PubMed  PubMed Central  Article  Google Scholar 

  40. Ryan WS, Legate N, Weinstein N. Coming out as lesbian, gay, or bisexual: the lasting impact of initial disclosure experiences. Self Identity. 2015;14(5):549–69.

    Article  Google Scholar 

  41. Savin-Williams RC, Cohen KM. Developmental trajectories and milestones of lesbian, gay, and bisexual young people. Int Rev Psychiatry. 2015;27(5):357–66.

    PubMed  Article  Google Scholar 

  42. Bresin K, Schoenleber M. Gender differences in the prevalence of nonsuicidal self-injury: a meta-analysis. Clin Psychol Rev. 2015;38:55–64.

    PubMed  Article  Google Scholar 

  43. Birkett M, Espelage DL, Koenig B. LGB and questioning students in schools: the moderating effects of homophobic bullying and school climate on negative outcomes. J Youth Adolesc. 2009;38(7):989–1000.

    PubMed  PubMed Central  Article  Google Scholar 

  44. Geary RS, Tanton C, Erens B, Clifton S, Prah P, Wellings K, Mitchell KR, Datta J, Gravningen K, Fuller E, Johnson AM, Sonnenberg P, Mercer CH. Sexual identity, attraction and behaviour in Britain: the implications of using different dimensions of sexual orientation to estimate the size of sexual minority populations and inform public health interventions. PLoS One. 2018;13(1):e0189607. https://doi.org/10.1371/journal.pone.0189607.

    CAS  PubMed  PubMed Central  Article  Google Scholar 

  45. Hofmann M, Luthi J, Kappler C. Akzeptanz sexueller und geschlechtlicher Vielfalt in padagogischen Settings der Deutschschweiz. 2019; Interdisziplinares Zentrum fur Geschlechterforschung der Universitat Bern & PHZH—Padagogische Hochschule Zurich.

Download references

Acknowledgements

We would like to thank all the young people, their parents and teachers participating in this study. We would also like to show our gratitude to the fieldwork teams of the z-proso study for collecting and coding the data.

Funding

z-proso is currently funded by the Swiss National Science Foundation (SNF) as a national research infrastructure (Grant 10FI14_170409). In earlier phases, the SNF (100014_132124, 100014_149979), the Jacobs Foundation (2010–888, 2013–1081-1), the Swiss Federal Office of Public Health (FOPH), and the Swiss State Secretariat for Migration (SEM) funded the project, among others. The content presented here is solely the responsibility of the authors and does not necessarily represent the views of the mentioned foundations.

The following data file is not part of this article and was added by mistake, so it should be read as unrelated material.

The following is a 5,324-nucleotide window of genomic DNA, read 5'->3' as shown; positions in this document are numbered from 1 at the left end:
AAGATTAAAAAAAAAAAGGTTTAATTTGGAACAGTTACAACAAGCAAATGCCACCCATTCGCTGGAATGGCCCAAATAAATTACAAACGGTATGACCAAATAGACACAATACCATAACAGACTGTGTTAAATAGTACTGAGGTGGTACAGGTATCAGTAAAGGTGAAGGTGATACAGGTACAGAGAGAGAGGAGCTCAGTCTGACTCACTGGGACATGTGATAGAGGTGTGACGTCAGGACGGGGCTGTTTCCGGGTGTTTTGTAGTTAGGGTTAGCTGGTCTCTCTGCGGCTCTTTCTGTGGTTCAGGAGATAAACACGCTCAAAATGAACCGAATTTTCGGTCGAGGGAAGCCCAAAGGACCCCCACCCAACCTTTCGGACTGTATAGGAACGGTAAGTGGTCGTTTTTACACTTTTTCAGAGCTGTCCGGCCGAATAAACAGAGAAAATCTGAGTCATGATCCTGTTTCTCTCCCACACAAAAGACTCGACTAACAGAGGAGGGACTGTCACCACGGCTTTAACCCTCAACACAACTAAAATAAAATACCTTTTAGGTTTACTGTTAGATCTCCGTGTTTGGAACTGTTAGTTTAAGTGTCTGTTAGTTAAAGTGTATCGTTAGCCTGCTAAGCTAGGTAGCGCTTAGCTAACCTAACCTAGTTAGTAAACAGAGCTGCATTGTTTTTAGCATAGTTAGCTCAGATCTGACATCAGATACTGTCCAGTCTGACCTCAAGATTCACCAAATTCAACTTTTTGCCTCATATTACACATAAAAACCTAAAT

Author information

Affiliations

Authors

Contributions

DGN, NRD and NS conceived and drafted the manuscript. ME and DR designed the survey and conducted the data acquisition. DR and ME processed the data and prepared it for analyses. NRD performed the analyses for the current work and designed the figures and tables. DGN, NRD, UH, SK, DR, AS, LS, ME and NS critically revised the manuscript and provided valuable inputs for the final version. All authors read and approved the final manuscript.

Corresponding author

Correspondence to Nesrin Raible-Destan.

Ethics declarations

Ethical approval and consent to participate

All procedures involving human participants were in accordance with the ethical standards of the institutional and/or national research committee and with the 1964 Helsinki Declaration and its later amendments or comparable ethical standards. The responsible ethics committee at the Faculty of Arts and Social Sciences, University of Zurich, Switzerland approved the study. All participants gave informed consent. Parents received information about the study and could prohibit their child's participation until the age of 15 years.

Consent for publication

Not applicable.

Competing interests

The authors declare that they have no conflicts of interest.

Additional information

Publisher's Note

Springer Nature remains neutral with regard to jurisdictional claims in published maps and institutional affiliations.

Rights and permissions

Open Access This article is licensed under a Creative Commons Attribution 4.0 International License, which permits use, sharing, adaptation, distribution and reproduction in any medium or format, as long as you give appropriate credit to the original author(s) and the source, provide a link to the Creative Commons licence, and indicate if changes were made. The images or other third party material in this article are included in the article's Creative Commons licence, unless indicated otherwise in a credit line to the material. If material is not included in the article's Creative Commons licence and your intended use is not permitted by statutory regulation or exceeds the permitted use, you will need to obtain permission directly from the copyright holder. To view a copy of this licence, visit http://creativecommons.org/licenses/by/4.0/. The Creative Commons Public Domain Dedication waiver (http://creativecommons.org/publicdomain/zero/1.0/) applies to the data made available in this article, unless otherwise stated in a credit line to the data.

Reprints and Permissions

About this article

Verify currency and authenticity via CrossMark

Cite this article

Garcia Nuñez, D., Raible-Destan, N., Hepp, U. et al. Suicidal ideation and self-injury in LGB youth: a longitudinal study from urban Switzerland. Child Adolesc Psychiatry Ment Health 16, 21 (2022). https://doi.org/10.1186/s13034-022-00450-5

Download citation

  • Received:

  • Accepted:

  • Published:

  • DOI: https://doi.org/10.1186/s13034-022-00450-5

Keywords

  • Adolescence
  • Homosexuality
  • Bisexuality
  • Minority stress
  • Self-injury
  • Sexual orientation
  • Suicidal ideation